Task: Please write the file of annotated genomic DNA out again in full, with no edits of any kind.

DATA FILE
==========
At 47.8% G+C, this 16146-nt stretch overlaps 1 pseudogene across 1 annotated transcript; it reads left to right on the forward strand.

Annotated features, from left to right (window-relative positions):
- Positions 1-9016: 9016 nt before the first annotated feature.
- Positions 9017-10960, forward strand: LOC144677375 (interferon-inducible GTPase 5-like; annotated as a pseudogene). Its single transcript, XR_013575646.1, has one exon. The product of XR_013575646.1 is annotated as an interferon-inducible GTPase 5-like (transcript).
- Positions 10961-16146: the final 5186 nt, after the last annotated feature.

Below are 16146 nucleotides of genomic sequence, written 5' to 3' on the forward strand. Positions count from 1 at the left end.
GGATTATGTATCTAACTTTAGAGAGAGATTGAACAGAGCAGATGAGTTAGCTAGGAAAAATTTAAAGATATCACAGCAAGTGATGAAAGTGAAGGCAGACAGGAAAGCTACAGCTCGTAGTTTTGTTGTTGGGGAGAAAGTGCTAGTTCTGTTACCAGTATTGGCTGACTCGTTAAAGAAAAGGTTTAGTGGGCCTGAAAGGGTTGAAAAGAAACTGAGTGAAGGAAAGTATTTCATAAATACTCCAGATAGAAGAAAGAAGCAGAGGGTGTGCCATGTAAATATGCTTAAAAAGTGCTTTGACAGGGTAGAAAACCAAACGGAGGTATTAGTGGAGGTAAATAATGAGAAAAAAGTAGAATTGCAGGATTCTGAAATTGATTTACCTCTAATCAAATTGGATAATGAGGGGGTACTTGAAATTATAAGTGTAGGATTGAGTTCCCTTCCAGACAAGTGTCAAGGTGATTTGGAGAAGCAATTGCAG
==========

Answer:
At 47.8% G+C, this 16146-nt stretch overlaps 1 pseudogene across 1 annotated transcript; it reads left to right on the forward strand.

Annotated features, from left to right (window-relative positions):
- Positions 1-9016: 9016 nt before the first annotated feature.
- Positions 9017-10960, forward strand: LOC144677375 (interferon-inducible GTPase 5-like; annotated as a pseudogene). Its single transcript, XR_013575646.1, has one exon. The product of XR_013575646.1 is annotated as an interferon-inducible GTPase 5-like (transcript).
- Positions 10961-16146: the final 5186 nt, after the last annotated feature.

Below are 16146 nucleotides of genomic sequence, written 5' to 3' on the forward strand. Positions count from 1 at the left end.
GGATTATGTATCTAACTTTAGAGAGAGATTGAACAGAGCAGATGAGTTAGCTAGGAAAAATTTAAAGATATCACAGCAAGTGATGAAAGTGAAGGCAGACAGGAAAGCTACAGCTCGTAGTTTTGTTGTTGGGGAGAAAGTGCTAGTTCTGTTACCAGTATTGGCTGACTCGTTAAAGAAAAGGTTTAGTGGGCCTGAAAGGGTTGAAAAGAAACTGAGTGAAGGAAAGTATTTCATAAATACTCCAGATAGAAGAAAGAAGCAGAGGGTGTGCCATGTAAATATGCTTAAAAAGTGCTTTGACAGGGTAGAAAACCAAACGGAGGTATTAGTGGAGGTAAATAATGAGAAAAAAGTAGAATTGCAGGATTCTGAAATTGATTTACCTCTAATCAAATTGGATAATGAGGGGGTACTTGAAATTATAAGTGTAGGATTGAGTTCCCTTCCAGACAAGTGTCAAGGTGATTTGGAGAAGCAATTGCAG